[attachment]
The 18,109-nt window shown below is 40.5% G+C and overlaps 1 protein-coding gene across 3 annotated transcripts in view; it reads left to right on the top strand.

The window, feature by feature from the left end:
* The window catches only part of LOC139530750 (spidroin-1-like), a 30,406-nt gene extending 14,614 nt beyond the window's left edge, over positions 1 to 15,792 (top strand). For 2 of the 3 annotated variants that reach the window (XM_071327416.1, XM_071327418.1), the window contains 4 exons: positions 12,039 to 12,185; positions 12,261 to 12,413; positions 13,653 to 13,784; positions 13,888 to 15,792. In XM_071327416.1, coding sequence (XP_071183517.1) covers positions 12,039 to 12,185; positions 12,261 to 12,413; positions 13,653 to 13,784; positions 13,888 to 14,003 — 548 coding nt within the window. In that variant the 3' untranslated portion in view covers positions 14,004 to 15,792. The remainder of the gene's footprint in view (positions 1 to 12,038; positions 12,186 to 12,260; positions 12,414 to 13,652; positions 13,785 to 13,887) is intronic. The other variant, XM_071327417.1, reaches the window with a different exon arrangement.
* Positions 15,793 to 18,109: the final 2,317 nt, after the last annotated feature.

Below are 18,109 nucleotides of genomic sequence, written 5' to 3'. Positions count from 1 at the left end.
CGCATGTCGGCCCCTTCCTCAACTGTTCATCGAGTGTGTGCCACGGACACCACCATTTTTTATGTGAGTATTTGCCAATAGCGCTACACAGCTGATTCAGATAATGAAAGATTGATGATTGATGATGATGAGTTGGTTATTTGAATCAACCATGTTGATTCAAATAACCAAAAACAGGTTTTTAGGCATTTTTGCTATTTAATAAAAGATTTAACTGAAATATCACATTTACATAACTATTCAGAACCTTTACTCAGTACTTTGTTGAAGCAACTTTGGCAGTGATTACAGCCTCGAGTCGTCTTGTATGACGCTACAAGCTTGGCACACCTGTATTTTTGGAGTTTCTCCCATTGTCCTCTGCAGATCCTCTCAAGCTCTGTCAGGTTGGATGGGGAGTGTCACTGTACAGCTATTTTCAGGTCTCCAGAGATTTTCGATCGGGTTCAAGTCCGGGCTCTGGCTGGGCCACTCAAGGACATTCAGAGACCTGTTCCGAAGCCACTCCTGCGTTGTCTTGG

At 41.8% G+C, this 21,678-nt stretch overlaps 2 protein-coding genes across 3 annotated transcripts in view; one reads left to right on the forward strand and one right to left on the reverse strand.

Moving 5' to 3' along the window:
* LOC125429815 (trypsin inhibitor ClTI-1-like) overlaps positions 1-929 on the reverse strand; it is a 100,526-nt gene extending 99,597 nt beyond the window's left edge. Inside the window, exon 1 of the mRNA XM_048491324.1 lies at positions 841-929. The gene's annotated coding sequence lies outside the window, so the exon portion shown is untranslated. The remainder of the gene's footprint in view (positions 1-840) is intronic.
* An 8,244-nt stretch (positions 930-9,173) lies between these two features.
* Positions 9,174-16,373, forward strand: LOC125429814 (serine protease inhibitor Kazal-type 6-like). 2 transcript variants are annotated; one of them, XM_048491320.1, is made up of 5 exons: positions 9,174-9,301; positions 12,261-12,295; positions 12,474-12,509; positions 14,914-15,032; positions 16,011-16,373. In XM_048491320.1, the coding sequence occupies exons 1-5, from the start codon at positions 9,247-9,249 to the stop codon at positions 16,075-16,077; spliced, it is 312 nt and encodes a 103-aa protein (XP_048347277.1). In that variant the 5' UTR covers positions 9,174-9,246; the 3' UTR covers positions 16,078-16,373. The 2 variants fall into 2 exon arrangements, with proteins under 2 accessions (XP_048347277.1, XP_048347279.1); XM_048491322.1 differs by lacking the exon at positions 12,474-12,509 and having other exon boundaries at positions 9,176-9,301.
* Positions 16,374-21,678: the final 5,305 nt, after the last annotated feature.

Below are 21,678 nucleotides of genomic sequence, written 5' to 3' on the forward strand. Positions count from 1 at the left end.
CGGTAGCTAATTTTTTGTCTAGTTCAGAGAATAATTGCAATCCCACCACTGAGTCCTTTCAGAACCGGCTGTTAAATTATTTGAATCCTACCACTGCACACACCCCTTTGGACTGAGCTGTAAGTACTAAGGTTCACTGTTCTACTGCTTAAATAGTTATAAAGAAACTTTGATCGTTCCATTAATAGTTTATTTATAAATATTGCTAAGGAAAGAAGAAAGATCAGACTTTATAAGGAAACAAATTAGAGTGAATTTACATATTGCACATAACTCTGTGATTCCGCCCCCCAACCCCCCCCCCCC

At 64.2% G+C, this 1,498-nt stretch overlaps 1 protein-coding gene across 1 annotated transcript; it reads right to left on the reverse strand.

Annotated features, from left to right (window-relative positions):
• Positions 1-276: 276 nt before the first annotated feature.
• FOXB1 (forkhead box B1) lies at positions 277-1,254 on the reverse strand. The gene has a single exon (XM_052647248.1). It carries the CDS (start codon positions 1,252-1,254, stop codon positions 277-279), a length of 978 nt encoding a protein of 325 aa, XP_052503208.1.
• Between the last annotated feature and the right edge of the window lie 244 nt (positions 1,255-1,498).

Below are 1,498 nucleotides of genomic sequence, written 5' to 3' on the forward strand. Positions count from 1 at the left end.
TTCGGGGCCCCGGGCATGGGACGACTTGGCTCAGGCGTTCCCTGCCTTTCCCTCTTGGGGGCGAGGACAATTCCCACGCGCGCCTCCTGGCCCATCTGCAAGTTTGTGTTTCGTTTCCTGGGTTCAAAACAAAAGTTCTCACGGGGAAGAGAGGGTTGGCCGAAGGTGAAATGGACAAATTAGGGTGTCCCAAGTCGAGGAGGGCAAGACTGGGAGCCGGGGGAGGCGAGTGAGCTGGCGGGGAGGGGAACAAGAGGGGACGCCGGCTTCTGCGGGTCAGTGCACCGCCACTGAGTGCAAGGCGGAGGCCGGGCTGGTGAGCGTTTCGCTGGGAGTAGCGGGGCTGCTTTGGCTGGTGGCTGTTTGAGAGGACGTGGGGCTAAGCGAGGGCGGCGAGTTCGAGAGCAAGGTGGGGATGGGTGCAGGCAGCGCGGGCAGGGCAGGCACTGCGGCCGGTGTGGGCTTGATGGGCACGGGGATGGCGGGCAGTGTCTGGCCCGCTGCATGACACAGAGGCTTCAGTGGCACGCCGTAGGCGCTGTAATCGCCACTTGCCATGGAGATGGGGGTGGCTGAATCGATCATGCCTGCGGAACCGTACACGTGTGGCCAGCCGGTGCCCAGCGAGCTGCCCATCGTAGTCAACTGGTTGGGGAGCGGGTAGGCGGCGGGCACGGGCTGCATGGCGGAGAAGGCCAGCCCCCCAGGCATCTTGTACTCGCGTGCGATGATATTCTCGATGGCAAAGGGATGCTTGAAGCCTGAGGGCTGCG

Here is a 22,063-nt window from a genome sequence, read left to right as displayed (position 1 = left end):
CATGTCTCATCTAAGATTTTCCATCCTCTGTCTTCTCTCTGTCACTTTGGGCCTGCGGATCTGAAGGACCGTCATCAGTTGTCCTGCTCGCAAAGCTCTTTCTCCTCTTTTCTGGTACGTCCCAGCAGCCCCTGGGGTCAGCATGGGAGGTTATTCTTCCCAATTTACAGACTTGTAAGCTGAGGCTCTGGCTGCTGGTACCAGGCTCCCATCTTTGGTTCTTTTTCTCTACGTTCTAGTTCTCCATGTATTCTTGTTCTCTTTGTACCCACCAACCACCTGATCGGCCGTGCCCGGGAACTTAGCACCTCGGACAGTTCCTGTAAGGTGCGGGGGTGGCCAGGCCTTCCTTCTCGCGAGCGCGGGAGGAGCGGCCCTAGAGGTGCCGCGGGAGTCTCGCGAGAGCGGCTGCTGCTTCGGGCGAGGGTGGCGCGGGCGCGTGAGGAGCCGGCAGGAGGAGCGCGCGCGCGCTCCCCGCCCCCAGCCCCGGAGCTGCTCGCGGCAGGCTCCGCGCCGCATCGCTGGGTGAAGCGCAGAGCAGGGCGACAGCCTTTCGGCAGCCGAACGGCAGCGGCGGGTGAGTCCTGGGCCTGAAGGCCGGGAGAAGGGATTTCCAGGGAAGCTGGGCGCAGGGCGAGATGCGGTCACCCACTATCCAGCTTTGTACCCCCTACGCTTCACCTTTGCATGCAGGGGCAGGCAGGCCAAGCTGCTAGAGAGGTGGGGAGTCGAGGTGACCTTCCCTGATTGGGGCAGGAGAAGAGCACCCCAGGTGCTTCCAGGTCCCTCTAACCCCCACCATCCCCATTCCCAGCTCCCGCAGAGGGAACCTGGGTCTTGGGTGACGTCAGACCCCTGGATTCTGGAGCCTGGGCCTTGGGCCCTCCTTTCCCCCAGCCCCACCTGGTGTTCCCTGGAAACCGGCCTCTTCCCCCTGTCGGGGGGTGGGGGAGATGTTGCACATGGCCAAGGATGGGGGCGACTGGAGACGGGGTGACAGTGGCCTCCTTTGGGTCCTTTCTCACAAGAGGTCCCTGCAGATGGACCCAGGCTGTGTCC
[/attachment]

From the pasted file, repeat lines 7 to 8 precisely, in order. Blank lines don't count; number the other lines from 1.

At 41.8% G+C, this 21,678-nt stretch overlaps 2 protein-coding genes across 3 annotated transcripts in view; one reads left to right on the forward strand and one right to left on the reverse strand.

Moving 5' to 3' along the window: